DMG enters tech market with purchase of Ad:Tech

By Published on .

London-based DMG World Media last month acquired Ad:Tech-a series of interactive advertising trade shows held annually in San Francisco, Chicago and New York-from JD Events.

Financial terms of the deal were not disclosed, although an unnamed source put the price at about $20 million.

DMG, which has operations in nine countries and 38 offices worldwide, produces some 300 events, including the American Hotel and Lodging Association Annual Conference and Leadership Forum, and publishes 65 magazines. The Ad:Tech deal takes the company into a new arena.

"For some time, DMG has wanted to start up a new business unit to focus on niche technology events," said Mark Carr, DMG exec VP, who is responsible for the Ad:Tech events. "Discovering Ad:Tech was available was a happy coincidence; with this acquisition, we start off with a clear market leader in the online advertising space with tremendous potential for growth globally.

"JD Events did an excellent job of turning the Ad:Tech show around and making it a must-attend event. Now, we're committed to using our considerable event management experience to expand its scope."

Ad:Tech plans to launch new shows in London and Shanghai this year, Carr said.

The upcoming Ad:Tech conference April 25-27 in San Francisco will be managed by JD Events, which has run Ad:Tech since 1999 and purchased it from Imark Communications in 2003.

"JD Events CEO Joel Davis and his group will help us make a smooth transition by managing the business while we put together our own small team of industry experts to run it," Carr said.

The new management team will set up office in San Francisco under the new moniker Ad:Tech Expositions.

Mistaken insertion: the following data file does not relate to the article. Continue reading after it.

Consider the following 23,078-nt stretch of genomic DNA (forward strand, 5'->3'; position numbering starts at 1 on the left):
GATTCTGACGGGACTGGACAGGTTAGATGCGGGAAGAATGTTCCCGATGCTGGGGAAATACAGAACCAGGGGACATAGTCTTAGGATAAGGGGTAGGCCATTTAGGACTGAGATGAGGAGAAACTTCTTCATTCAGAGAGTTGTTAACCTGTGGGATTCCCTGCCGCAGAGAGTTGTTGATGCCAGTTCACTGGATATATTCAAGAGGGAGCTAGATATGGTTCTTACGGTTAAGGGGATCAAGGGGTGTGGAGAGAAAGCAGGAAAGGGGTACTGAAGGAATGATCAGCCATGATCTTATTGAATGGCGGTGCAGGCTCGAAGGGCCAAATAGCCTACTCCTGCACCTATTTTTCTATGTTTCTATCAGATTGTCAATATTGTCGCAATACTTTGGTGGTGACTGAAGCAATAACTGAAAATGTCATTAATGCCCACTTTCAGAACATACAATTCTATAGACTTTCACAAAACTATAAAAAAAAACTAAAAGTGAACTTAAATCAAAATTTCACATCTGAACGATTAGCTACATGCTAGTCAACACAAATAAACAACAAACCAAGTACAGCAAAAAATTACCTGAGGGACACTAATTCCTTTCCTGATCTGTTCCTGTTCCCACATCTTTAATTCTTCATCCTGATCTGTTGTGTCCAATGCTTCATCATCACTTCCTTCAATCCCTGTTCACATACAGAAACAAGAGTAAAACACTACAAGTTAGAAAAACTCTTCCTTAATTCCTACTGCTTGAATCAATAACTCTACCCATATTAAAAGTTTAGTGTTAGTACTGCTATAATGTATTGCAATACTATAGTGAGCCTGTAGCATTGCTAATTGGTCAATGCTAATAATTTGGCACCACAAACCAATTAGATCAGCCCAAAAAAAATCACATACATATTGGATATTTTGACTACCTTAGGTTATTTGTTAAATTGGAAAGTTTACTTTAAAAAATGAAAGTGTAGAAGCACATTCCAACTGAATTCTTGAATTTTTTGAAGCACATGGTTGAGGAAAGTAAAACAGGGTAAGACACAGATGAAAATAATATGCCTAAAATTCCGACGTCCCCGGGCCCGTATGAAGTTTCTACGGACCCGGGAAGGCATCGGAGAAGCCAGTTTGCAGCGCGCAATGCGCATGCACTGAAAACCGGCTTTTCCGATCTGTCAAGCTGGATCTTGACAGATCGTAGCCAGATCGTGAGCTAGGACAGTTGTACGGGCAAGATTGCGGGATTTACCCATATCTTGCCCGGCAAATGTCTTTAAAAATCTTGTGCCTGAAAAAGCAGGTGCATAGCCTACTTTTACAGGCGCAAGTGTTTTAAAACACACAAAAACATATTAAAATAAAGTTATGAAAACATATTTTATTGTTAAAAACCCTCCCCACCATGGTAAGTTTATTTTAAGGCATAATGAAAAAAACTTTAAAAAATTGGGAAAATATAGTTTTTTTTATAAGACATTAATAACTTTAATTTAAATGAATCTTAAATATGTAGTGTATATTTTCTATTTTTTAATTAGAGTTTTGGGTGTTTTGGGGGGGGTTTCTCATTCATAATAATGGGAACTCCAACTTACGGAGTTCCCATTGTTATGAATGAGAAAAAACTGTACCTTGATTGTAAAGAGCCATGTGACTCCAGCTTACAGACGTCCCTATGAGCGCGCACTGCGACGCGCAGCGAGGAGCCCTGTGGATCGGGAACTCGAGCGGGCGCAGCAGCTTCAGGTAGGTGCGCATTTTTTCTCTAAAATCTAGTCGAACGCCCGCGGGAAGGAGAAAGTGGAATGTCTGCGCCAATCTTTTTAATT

"This acquisition is just the start of our interest in the technology sector," Carr said. "We're not aiming to take on or create super shows; we're looking for exciting niche markets that are recovering from the tech downturn and have tremendous opportunities for growth."

DMG's plan is to grow organically rather than aggressively adding properties that might not be good fits with its business plan, he said.

Ad:Tech's acquisition by DMG surprised more than a few media industry analysts.

"DMG was not an obvious choice. They have no real experience or presence in the technology sector," said Tom Kemp, managing director at New York-based media investment bank Veronis Suhler Stevenson. "However, the company has been hugely successful in establishing itself as a world leader in consumer and b-to-b conferences.

"If it intends to get involved and stay committed to the tech sector, I would expect it to do a good job. The clear opportunity here is for DMG to capitalize on Ad:Tech's potential internationally, where it has considerable presence and expertise."

That JD Events sold Ad:Tech was not a surprise. "Joel and his group do a great job of reviving shows that are hurting," Kemp said. "Through their management, Ad:Tech rebounded from the impact of 9/11 and the tech bubble burst, and [they] helped it grow alongside the growth of the online advertising industry."

The Jordan, Edmiston Group represented JD Events in the deal. 

Most Popular
In this article: